Texas LGBTQ Kids and Families Under Attack
Photo: Caitlin Childs
Texas is in the national news yet again for attempting discriminatory legislation, this time in the form of a controversial “bathroom bill” that would limit access to public bathrooms for transgender people. Governor Greg Abbott and the Republican state legislators pushing this bill – along with many other discriminatory policies – have a long history of embarrassing the more liberal portions of the Texas electorate. One of their more egregious efforts, Senate Bill 3859, has unfortunately dropped out of the news cycle since Gov. Abbott signed it into law in June of 2017. The new law, which takes effect September 1, prevents the state or courts from taking “adverse action” against faith-based foster care, adoption, and other child welfare services that refuse a placement or refer youths for services based on a “deeply held religious belief.” The bill’s sponsor, Charles Perry (R-Lubbock) claims that faith-based service providers might exit the industry if they fear litigation is possible and that the purpose of the bill is to prevent that outcome, rather than to discriminate against anyone. This concept of a “deeply held religious belief” has been a discrimination dog-whistle for years – a polite way to indicate to those in favor of such laws that they can discriminate against whoever they like as long as the discriminatory act is cloaked in the guise of religious freedom.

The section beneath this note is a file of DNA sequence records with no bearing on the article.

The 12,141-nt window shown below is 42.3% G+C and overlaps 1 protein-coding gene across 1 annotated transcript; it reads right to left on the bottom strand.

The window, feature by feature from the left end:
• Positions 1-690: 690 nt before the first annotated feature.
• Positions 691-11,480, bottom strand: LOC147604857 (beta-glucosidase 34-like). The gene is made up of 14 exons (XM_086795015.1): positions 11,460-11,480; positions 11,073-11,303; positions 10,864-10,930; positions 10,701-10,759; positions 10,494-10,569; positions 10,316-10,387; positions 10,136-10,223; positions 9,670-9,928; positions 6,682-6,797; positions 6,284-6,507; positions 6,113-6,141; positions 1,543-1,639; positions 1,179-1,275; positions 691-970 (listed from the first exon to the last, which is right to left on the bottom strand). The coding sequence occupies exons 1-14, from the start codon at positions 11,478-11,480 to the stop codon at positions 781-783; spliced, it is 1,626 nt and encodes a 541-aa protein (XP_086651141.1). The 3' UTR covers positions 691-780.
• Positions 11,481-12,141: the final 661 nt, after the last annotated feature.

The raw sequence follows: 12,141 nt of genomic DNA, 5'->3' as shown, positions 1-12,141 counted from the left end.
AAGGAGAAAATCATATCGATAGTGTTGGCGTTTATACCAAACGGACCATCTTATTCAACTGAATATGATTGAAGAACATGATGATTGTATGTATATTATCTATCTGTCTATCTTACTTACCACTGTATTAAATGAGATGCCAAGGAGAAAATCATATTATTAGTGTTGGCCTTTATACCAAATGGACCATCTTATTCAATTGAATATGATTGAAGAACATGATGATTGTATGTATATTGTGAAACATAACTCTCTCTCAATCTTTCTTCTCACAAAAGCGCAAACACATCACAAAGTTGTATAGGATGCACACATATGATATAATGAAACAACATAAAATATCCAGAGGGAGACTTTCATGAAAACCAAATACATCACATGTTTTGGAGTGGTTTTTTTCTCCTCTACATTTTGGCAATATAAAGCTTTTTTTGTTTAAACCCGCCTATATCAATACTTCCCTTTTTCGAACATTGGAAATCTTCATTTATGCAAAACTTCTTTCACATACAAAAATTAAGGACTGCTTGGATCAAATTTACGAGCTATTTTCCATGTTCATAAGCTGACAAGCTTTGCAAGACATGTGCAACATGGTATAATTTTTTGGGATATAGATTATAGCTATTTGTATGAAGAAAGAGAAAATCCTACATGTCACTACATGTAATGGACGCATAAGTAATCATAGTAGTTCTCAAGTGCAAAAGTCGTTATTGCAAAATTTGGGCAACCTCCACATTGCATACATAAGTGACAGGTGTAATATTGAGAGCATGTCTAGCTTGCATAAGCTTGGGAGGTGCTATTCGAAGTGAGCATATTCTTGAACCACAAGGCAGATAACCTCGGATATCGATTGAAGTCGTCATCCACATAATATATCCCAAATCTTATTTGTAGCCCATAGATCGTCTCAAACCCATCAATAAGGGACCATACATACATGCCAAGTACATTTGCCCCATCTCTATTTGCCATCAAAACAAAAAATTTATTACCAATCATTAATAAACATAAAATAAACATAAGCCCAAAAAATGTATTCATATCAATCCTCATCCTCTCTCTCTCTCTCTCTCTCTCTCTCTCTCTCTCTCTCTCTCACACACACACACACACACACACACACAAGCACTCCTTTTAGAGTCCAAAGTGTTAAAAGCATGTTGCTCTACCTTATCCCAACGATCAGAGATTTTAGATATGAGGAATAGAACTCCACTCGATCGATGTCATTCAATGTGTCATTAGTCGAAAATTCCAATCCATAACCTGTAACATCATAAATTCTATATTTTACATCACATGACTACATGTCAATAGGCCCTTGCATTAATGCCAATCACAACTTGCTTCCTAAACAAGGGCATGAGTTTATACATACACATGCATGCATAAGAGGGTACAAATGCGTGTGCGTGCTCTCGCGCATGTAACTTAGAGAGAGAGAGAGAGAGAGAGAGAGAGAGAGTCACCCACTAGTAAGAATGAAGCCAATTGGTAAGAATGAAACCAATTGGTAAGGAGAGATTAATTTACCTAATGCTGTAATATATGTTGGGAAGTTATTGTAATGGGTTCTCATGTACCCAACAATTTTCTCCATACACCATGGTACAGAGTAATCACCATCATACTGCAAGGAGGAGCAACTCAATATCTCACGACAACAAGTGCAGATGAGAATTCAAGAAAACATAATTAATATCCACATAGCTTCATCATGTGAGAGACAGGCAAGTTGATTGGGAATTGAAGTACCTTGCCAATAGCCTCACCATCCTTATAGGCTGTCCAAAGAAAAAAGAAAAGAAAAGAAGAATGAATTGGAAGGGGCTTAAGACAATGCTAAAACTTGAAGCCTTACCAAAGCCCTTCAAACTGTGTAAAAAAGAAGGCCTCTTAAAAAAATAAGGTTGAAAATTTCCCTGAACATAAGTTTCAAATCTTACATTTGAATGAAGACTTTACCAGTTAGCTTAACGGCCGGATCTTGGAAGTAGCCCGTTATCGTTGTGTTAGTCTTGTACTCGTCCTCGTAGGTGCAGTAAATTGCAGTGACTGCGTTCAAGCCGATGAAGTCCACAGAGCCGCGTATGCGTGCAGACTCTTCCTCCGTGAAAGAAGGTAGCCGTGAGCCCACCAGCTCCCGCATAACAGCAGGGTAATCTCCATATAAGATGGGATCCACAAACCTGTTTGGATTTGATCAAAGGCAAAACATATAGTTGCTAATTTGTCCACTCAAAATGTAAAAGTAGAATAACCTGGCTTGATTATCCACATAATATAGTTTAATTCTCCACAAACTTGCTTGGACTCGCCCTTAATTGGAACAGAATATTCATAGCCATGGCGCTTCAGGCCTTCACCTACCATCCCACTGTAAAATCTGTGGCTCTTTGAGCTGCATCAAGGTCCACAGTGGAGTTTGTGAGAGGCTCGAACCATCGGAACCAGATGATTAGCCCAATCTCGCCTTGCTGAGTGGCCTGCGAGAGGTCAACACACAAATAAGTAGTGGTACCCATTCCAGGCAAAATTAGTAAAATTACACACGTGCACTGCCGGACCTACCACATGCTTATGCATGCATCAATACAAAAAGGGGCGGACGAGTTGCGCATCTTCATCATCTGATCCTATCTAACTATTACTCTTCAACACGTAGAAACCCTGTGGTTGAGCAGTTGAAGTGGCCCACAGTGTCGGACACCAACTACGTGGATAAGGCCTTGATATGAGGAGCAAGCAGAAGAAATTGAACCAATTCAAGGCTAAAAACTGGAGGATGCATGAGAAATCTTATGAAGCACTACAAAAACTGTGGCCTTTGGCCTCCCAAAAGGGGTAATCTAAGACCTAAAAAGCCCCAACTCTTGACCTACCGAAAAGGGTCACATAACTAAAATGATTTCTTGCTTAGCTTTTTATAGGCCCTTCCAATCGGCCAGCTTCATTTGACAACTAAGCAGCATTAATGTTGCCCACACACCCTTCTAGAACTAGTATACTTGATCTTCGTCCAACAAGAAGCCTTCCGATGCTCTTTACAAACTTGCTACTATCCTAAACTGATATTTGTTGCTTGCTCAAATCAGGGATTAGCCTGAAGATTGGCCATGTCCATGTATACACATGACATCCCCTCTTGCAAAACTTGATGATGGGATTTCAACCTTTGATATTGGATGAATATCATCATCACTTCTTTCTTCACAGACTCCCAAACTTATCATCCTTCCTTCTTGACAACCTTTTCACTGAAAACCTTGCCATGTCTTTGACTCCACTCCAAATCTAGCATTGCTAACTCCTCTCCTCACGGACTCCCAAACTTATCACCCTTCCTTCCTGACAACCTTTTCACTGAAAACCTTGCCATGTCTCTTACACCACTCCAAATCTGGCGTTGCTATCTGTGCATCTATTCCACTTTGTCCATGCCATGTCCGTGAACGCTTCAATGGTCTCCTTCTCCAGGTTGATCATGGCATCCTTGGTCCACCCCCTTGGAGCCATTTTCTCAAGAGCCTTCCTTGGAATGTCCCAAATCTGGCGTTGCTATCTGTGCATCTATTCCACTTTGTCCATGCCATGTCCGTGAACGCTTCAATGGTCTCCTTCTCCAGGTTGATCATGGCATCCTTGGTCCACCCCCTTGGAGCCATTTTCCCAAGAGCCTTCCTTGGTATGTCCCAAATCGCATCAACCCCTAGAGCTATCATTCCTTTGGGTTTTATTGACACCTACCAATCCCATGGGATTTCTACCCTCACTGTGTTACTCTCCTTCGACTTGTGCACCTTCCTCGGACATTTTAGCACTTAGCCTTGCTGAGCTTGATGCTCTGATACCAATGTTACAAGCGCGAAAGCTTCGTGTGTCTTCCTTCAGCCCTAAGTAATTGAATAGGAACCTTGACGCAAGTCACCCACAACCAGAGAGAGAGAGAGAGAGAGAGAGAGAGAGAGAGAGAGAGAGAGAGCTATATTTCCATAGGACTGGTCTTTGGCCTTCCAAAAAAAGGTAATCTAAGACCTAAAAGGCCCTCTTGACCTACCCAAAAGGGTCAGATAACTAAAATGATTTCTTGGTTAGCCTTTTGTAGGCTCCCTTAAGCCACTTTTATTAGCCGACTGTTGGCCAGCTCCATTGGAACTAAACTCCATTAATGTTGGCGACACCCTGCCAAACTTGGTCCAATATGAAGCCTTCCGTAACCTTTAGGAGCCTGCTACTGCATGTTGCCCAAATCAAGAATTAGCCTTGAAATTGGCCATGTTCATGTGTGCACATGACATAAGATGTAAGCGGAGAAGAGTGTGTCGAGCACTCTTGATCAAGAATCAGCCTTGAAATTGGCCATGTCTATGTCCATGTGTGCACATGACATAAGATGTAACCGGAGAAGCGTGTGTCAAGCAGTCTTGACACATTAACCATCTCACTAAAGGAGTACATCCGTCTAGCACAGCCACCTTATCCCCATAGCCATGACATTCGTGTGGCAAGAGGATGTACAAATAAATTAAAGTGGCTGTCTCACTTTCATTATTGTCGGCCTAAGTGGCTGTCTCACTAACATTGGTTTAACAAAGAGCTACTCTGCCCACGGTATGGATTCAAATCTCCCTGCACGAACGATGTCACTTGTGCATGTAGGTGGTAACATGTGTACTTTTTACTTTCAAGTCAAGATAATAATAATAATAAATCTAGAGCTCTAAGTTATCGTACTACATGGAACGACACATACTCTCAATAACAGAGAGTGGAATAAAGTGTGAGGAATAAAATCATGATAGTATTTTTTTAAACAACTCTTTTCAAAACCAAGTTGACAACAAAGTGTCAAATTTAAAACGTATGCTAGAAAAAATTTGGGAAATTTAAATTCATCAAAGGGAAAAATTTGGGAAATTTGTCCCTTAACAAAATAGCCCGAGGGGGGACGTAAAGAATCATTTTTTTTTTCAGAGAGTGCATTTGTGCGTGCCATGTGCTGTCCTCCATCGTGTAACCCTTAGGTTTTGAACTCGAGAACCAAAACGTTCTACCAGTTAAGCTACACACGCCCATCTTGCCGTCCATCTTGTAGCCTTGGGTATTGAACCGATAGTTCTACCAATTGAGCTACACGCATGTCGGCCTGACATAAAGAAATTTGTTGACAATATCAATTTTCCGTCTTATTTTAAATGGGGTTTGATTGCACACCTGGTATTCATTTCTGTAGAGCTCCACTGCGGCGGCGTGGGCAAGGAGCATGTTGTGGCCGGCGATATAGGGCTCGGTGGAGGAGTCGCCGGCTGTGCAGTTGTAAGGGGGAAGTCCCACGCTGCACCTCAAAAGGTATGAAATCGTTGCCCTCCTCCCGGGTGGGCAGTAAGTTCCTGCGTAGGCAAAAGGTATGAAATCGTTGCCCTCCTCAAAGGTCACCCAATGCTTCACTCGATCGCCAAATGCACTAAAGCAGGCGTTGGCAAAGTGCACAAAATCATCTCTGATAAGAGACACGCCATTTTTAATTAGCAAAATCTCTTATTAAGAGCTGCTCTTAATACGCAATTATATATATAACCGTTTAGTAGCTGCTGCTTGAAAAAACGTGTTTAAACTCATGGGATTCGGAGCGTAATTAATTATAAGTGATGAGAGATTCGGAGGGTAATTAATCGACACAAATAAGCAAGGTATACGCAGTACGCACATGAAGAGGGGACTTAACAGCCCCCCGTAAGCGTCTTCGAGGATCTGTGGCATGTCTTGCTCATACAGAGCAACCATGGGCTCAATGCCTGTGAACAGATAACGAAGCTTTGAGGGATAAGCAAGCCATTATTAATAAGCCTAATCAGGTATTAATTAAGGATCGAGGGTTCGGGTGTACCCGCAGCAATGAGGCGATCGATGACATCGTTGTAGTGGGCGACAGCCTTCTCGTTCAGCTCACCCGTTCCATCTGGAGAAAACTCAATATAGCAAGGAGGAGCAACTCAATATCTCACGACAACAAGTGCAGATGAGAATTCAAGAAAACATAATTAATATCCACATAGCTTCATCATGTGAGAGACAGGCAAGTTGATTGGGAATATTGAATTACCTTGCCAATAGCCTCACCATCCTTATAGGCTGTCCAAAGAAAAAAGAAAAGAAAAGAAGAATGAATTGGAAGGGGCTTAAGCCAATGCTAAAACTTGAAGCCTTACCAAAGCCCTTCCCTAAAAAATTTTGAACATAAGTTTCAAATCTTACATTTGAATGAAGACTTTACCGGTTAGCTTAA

These laws are always odious, but especially so when they directly impact children’s well-being, as critics have insisted this bill will. It is no secret that the Texas child welfare system is fundamentally broken, yet the legislature has done nothing except uphold the status quo. There are roughly 30,000 children in the state’s care at any given time, almost all of whom have experienced some form of abuse or neglect in the past. Each caseworker is estimated to work 60 to 70 cases at any given time, far in excess of the 12 to 15 cases recommended by the Child Welfare League. The emotional demands of this work and the low pay it garners results in high turnover, with most caseworkers leaving the field after only a year or two. The predictable end result of this institutional under-staffing and under-funding is that thousands of Texas children have been placed in dangerous environments in which they are often exposed to further abuse and neglect – sometimes even death. A 2015 study revealed that in the previous 4 years, at least 144 children in foster care died while their foster family was already under CPS investigation. Later that same year, Texas Federal Judge Janis Graham Jack issued an over 250 page ruling declaring that the Texas foster care system was in violation of the Constitution’s 14th Amendment, which decrees that citizens have the inalienable right to be reasonably free from harm while in state custody. Judge Jack appointed Special Masters Kevin Ryan and Francis McGovern to investigate and present recommendations to reform the child welfare system. These efforts have been actively resisted by Attorney General Ken Paxton, who complained the recommendations were “over-broad” and argued that these measures were not proven to be effective.